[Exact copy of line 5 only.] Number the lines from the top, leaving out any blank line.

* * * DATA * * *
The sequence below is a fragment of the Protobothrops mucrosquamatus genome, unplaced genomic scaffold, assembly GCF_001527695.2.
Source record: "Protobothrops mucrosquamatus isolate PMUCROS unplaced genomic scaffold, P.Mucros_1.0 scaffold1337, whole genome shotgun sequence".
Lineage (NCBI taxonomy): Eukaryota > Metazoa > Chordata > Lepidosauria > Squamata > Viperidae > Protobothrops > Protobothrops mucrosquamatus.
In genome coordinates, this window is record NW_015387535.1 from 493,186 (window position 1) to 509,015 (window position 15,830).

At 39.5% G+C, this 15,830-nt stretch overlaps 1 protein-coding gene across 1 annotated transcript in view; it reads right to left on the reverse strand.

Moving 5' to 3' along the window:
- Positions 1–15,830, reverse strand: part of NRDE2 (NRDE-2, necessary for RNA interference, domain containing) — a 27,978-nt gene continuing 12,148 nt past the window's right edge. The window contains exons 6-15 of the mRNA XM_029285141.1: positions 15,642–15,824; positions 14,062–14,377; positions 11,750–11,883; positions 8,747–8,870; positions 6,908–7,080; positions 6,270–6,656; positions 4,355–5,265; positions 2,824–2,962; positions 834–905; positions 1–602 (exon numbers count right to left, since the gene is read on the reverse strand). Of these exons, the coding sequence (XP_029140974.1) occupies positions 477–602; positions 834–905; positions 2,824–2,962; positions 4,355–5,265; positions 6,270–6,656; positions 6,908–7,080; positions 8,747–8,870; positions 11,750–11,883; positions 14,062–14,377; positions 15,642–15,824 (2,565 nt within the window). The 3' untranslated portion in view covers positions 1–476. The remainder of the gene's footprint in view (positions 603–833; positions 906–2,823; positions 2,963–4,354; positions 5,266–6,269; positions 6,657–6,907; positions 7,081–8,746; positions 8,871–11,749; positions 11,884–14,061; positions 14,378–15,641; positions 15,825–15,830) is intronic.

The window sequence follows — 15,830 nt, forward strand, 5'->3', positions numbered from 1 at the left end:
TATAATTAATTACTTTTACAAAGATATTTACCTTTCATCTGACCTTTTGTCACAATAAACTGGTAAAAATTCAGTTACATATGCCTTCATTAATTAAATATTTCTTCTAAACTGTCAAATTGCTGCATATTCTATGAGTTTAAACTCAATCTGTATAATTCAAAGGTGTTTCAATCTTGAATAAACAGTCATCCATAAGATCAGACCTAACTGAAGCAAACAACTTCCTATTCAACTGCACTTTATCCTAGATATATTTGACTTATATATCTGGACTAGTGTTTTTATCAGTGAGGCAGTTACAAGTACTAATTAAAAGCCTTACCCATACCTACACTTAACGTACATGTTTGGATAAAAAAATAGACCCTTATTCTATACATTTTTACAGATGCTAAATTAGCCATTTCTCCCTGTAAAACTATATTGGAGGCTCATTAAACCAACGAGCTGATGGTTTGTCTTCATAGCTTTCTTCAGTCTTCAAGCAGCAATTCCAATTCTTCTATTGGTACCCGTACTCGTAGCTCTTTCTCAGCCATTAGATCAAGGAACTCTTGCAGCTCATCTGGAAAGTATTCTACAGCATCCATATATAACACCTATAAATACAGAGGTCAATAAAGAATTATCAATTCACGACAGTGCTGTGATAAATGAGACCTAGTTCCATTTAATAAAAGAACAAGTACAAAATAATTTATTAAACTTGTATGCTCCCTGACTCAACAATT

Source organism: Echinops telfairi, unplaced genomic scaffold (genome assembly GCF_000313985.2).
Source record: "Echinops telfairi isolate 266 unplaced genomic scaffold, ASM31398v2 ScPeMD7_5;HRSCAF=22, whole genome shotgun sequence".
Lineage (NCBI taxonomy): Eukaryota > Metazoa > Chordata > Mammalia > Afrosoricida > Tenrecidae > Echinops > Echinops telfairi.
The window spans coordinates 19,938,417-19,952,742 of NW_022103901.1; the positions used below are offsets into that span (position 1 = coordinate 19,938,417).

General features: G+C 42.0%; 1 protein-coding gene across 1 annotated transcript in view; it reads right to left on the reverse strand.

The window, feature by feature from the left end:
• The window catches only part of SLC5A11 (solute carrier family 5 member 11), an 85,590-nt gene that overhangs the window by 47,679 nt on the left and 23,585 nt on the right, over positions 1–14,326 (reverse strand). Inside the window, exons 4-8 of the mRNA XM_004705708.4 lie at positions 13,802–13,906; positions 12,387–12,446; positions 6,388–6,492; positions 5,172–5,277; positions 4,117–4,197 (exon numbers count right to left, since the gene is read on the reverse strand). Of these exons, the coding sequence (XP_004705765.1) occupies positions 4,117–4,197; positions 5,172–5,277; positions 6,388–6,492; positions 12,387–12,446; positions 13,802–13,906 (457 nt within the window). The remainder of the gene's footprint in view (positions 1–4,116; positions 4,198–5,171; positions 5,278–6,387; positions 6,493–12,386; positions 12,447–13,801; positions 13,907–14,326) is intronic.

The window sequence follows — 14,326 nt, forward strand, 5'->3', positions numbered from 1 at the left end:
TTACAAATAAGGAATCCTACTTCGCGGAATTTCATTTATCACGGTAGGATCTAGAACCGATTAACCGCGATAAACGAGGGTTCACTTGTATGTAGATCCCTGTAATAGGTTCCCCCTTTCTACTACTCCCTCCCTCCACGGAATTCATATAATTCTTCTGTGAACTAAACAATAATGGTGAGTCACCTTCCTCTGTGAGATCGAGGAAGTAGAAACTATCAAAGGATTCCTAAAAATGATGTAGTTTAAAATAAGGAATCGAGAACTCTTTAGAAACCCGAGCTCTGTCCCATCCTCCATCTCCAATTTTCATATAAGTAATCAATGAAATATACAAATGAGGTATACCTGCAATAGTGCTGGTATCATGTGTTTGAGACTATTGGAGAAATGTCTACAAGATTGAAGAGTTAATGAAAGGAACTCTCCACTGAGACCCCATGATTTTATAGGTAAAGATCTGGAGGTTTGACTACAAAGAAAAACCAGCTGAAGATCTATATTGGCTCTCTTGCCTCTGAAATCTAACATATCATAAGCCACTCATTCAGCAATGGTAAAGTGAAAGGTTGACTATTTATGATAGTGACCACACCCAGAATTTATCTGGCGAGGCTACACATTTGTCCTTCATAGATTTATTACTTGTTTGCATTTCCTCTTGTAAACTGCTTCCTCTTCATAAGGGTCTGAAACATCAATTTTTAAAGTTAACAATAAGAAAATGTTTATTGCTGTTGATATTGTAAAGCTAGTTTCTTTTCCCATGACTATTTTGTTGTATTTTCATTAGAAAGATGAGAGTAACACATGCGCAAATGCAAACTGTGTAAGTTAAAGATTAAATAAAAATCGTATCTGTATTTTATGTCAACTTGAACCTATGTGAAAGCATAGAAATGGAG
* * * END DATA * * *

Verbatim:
At 39.5% G+C, this 15,830-nt stretch overlaps 1 protein-coding gene across 1 annotated transcript in view; it reads right to left on the reverse strand.